A campaign to maintain the Correctional Service of Canada’s six prison farms will make its play for national attention this week, according to participating farm groups.
The National Farmers Union and other groups plan a press conference Wednesday (June 3) outside the fence at the Frontenac Institution at Kingston, Ont., home to one of the prison farms reportedly scheduled for closure within the next two years.
The farms, operated through CSC’s Corcan employment training program, include mixed ag operations at Rockwood (Stony Mountain, Man.), Riverbend (Prince Albert, Sask.), Pittsburgh (Kingston, Ont.) and Westmorland (Dorchester, N.B.) institutions. Bowden Institution at Innisfail, Alta. runs a mixed farm and composting operation, while the Frontenac facility includes dairy and poultry operations.
“The decision by CSC to dismantle the prison farms is short-sighted and wrong-headed,” said NFU Local 316 president Andrea Cumpson in a release Tuesday.
“We are mobilizing support to have the federal government reverse the decision, and to, in fact, revitalize the program, re-orienting it toward sustainable farming and food security for the prisons and for local communities.”
“Inmates in the prison farm program learn farm and food processing skills, as well as employment attitudes such as punctuality, taking responsibility and teamwork,” said Jeff Peters, a director with the Frontenac Cattlemen’s Association, which is also on board with the campaign.
In the two Kingston institutions, inmates produce and process meat, eggs and dairy products for use within the prison system, Peters said.
The reported closure plans were also to include the abattoir at the Pittsburgh Institution, the groups said in their release, but federal Public Safety Minister Peter Van Loan said last month the abattoir will continue to operate.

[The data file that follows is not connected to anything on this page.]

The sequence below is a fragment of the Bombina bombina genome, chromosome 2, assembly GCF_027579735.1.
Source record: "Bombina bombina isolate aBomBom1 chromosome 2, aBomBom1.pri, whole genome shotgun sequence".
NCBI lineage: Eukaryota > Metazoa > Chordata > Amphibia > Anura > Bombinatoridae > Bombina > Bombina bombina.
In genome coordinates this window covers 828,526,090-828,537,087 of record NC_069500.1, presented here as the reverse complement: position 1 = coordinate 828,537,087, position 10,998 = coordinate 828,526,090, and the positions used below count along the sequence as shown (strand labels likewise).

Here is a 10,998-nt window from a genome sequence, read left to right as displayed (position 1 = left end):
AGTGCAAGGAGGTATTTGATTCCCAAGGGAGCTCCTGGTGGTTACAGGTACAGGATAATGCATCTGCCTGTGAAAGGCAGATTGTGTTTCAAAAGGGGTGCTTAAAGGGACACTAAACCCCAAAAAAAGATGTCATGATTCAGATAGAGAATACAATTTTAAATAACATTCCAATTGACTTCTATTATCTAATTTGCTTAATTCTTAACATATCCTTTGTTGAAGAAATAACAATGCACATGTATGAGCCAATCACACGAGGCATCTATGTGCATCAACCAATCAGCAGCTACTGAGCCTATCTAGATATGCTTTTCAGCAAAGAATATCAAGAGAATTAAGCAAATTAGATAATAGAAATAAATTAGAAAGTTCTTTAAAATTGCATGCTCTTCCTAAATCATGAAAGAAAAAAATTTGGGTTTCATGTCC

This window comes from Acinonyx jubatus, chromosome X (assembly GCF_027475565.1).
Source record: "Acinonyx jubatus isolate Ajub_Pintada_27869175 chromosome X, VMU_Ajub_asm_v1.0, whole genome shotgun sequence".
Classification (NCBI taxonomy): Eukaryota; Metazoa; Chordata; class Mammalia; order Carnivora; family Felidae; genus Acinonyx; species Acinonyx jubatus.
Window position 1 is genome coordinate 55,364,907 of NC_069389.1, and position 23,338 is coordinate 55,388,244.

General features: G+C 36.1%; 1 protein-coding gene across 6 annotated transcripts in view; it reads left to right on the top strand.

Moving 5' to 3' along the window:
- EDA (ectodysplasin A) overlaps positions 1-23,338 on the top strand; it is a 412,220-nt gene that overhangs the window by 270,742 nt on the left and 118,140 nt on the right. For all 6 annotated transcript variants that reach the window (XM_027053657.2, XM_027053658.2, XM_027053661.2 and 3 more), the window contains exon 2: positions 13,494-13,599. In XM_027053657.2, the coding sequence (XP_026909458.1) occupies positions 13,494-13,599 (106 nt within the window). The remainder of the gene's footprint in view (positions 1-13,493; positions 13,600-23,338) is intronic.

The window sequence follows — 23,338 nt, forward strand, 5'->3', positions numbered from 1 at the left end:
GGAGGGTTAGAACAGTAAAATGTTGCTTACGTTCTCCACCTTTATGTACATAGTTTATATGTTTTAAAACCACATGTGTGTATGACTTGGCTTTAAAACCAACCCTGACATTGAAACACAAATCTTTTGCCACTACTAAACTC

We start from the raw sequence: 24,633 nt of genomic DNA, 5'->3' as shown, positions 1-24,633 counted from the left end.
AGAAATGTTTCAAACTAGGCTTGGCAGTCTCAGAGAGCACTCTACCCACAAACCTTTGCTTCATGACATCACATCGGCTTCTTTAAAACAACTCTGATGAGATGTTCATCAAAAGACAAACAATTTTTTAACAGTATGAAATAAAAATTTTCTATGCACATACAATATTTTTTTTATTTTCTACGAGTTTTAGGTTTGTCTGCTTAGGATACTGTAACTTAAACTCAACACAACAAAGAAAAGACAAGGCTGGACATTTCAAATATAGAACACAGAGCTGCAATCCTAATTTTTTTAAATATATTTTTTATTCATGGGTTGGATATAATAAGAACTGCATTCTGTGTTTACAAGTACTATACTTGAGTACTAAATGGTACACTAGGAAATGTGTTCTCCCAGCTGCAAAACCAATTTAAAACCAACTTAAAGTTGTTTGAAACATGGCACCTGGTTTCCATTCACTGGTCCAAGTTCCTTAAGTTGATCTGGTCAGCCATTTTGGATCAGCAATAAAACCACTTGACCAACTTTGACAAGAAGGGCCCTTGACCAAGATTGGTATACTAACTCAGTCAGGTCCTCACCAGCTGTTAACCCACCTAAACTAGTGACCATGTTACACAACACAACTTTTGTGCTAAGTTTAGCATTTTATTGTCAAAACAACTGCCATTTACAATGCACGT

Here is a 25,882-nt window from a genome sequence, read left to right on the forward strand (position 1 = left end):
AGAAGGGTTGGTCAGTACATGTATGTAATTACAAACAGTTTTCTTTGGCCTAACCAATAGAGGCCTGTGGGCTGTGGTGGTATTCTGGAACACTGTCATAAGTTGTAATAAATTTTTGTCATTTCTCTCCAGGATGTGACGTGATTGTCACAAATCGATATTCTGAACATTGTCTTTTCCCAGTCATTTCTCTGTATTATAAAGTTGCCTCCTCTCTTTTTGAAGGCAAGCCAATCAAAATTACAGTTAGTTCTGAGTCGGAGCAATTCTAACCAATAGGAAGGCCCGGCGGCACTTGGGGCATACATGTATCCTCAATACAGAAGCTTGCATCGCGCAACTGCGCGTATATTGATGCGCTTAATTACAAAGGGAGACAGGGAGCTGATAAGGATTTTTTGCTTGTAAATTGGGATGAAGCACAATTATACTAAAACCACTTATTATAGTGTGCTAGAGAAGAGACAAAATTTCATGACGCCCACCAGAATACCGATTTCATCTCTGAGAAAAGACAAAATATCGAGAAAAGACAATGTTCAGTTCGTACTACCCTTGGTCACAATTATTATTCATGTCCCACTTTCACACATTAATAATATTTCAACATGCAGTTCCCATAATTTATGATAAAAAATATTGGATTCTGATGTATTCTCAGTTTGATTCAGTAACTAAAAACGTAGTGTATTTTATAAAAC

“Many area farmers depend on that abattoir as a way to sell to local people, stores and restaurants,” Peters said. “It is an essential part of our farm and food system, and a critical part of financial survival for local farmers.
“We are pleased that CSC will keep the abattoir operating, but it is part of a bigger picture,” he said. “We see the benefits of continuing and revitalizing the prison farm program across Canada.”
“When prisoners re-enter the community, we are all much better off if they had training and rehabilitation opportunities in jail,” said Bridget Doherty of the justice and peace office of the Sisters of Providence of St. Vincent de Paul, in the same release.
“Giving prisoners the ability to feed themselves ensures that they help pay their way, while at the same time gaining skills and preparing them for their eventual return to society.”
Farming provides rehabilitation and therapy through working with and caring for plants and animals, the NFU said previously, adding that the 300 inmates working in the farm program learn “employment skills and attitudes such as agricultural and food processing knowledge, equipment operation and repair, teamwork, punctuality and reliability.”
The NFU questioned what it says are CSC’s claims that the farms program does not give inmates employability skills and that the farms lose $4 million per year. “No clear accounting of the prison farm program has been made public,” the group said.